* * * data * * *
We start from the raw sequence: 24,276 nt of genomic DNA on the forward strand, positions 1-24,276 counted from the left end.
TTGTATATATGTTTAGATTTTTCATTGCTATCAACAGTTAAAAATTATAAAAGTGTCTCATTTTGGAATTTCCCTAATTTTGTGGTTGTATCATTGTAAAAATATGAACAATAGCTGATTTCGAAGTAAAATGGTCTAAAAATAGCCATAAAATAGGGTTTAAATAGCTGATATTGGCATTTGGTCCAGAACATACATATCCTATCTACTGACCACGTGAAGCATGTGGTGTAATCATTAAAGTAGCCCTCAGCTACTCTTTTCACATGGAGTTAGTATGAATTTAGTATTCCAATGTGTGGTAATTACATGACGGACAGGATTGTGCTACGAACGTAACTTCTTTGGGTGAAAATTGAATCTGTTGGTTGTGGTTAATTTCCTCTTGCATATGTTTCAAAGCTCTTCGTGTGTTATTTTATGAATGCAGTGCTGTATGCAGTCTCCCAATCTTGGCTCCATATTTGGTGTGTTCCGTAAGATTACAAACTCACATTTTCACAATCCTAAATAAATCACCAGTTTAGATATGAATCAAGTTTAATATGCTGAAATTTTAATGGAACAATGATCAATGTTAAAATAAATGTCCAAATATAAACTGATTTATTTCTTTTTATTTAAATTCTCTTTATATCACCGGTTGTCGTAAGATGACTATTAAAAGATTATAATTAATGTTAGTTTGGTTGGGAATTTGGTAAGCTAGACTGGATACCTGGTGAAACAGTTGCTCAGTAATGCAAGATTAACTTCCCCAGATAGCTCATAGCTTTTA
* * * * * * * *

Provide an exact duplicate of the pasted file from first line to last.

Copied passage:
We start from the raw sequence: 24,276 nt of genomic DNA on the forward strand, positions 1-24,276 counted from the left end.
TTGTATATATGTTTAGATTTTTCATTGCTATCAACAGTTAAAAATTATAAAAGTGTCTCATTTTGGAATTTCCCTAATTTTGTGGTTGTATCATTGTAAAAATATGAACAATAGCTGATTTCGAAGTAAAATGGTCTAAAAATAGCCATAAAATAGGGTTTAAATAGCTGATATTGGCATTTGGTCCAGAACATACATATCCTATCTACTGACCACGTGAAGCATGTGGTGTAATCATTAAAGTAGCCCTCAGCTACTCTTTTCACATGGAGTTAGTATGAATTTAGTATTCCAATGTGTGGTAATTACATGACGGACAGGATTGTGCTACGAACGTAACTTCTTTGGGTGAAAATTGAATCTGTTGGTTGTGGTTAATTTCCTCTTGCATATGTTTCAAAGCTCTTCGTGTGTTATTTTATGAATGCAGTGCTGTATGCAGTCTCCCAATCTTGGCTCCATATTTGGTGTGTTCCGTAAGATTACAAACTCACATTTTCACAATCCTAAATAAATCACCAGTTTAGATATGAATCAAGTTTAATATGCTGAAATTTTAATGGAACAATGATCAATGTTAAAATAAATGTCCAAATATAAACTGATTTATTTCTTTTTATTTAAATTCTCTTTATATCACCGGTTGTCGTAAGATGACTATTAAAAGATTATAATTAATGTTAGTTTGGTTGGGAATTTGGTAAGCTAGACTGGATACCTGGTGAAACAGTTGCTCAGTAATGCAAGATTAACTTCCCCAGATAGCTCATAGCTTTTA